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Filed under Climate Justice, Court Decision, Ending the Era of Extreme Energy, False Solutions to Climate Change, Fracking, Indigenous Peoples, REDD

Update: Charges Dropped for 64 Arrested at VT Governor’s Office Sit-In

Image of action from Aljazeera's story, taken from 350 Vermont Twitter feed.

Image of action from Aljazeera’s story, taken from 350 Vermont Twitter feed.

(Montpelier, Vt.) – Vermont State Police today announced that all charges have been dropped against the 64 Vermonters who occupied Governor Peter Shumlin’s office on October 27, to demand an end to the fracked gas pipeline and a ban on fossil fuel infrastructure.

The Governor was the focus of the sit-in due to his continued support of the pipeline, which would transport dirty, climate-disrupting fracked gas from Alberta Canada through Addison County, underneath Lake Champlain to the International Paper mill in Ticonderoga, Ny., and eventually to Rutland.

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Filed under Demands, Ending the Era of Extreme Energy, Fossil Fuel Infrastructure, Frontline Communities, Pipeline, Vermont, Victory!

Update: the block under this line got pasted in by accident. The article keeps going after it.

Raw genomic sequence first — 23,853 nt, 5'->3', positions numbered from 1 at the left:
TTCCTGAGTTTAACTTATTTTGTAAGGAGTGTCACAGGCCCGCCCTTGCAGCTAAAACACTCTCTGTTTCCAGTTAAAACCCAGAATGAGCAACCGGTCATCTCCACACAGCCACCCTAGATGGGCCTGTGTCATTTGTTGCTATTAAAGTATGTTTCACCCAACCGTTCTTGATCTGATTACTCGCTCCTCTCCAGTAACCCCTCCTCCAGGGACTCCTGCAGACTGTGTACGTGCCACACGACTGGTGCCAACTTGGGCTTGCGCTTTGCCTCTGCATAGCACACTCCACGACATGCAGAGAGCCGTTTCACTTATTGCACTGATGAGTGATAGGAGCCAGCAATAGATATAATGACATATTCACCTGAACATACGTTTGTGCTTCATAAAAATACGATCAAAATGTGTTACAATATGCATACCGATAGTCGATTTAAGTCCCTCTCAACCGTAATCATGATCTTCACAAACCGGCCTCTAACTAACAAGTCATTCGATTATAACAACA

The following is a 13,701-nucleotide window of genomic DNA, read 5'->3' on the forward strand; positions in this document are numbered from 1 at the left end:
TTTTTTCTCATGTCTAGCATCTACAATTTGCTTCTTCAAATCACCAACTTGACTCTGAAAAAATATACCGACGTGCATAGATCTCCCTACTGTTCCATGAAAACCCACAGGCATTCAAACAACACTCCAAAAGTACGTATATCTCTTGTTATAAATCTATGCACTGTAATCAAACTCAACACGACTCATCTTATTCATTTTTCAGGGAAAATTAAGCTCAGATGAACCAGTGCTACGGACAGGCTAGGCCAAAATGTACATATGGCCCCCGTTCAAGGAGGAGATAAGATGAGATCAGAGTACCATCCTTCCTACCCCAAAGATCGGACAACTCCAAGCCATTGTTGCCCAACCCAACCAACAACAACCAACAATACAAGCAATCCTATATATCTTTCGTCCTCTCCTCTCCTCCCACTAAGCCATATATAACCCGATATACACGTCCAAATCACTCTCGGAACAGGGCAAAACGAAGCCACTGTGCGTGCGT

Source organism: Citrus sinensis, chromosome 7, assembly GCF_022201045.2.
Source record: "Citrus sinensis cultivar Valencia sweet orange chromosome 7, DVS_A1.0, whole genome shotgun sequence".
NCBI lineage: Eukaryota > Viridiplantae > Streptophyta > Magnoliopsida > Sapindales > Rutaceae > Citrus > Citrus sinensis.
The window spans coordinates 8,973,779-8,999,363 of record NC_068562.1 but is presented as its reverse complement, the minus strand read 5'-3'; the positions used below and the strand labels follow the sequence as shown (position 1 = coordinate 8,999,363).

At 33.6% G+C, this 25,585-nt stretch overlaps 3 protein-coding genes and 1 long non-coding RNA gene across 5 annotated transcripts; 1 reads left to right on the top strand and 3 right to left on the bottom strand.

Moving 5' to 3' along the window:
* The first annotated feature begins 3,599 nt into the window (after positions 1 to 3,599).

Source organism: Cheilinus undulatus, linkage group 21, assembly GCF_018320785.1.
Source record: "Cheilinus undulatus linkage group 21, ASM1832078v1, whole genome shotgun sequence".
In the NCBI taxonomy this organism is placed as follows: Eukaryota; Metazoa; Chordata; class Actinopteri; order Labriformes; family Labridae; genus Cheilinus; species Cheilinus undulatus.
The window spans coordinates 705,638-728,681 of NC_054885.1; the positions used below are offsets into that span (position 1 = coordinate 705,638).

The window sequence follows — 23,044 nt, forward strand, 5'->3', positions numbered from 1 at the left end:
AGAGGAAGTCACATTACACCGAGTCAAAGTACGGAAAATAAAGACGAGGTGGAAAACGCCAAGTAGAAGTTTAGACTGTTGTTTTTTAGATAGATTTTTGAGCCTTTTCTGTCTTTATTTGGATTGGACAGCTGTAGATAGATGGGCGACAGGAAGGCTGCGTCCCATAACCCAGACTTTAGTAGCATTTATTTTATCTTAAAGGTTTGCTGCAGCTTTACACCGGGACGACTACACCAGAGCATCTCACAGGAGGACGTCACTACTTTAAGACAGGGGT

Report from Huexca, Mexico: The fight against a transnational natural gas mega-project

CIP Americas Program

CIP Americas Program

In the states of Morelos, Puebla and Tlaxcala, a massive natural gas project is underway, complete with two plants and a pipeline. The project – The Morelos Integral Project, or PIM – is a transnational venture, of course, with heavy investment from the Mexican government. The people of Huexca, a central town for the project, are waging a fierce struggle against the project.

In 2012, the women of Huexca, for example, organized a blockade of the plant’s construction.

The women maintained this presence throughout the summer of 2012, halting construction on the plant. “We were there 24 hours. We gave everyone breakfast and lunch each day. There were just two of us cooking. And yes, again it was the women,” observes Sonia.

Martha Pskowski is a writer and researcher based in Mexico City. She is a member of the CIP Americas Program team at Octavio Morales is a Mexico-based writer. Here’s their report.

In the land of Zapata, a community fights natural gas development
By Martha Pskowski and Octavio Morales, Americas Program. 15 November 2014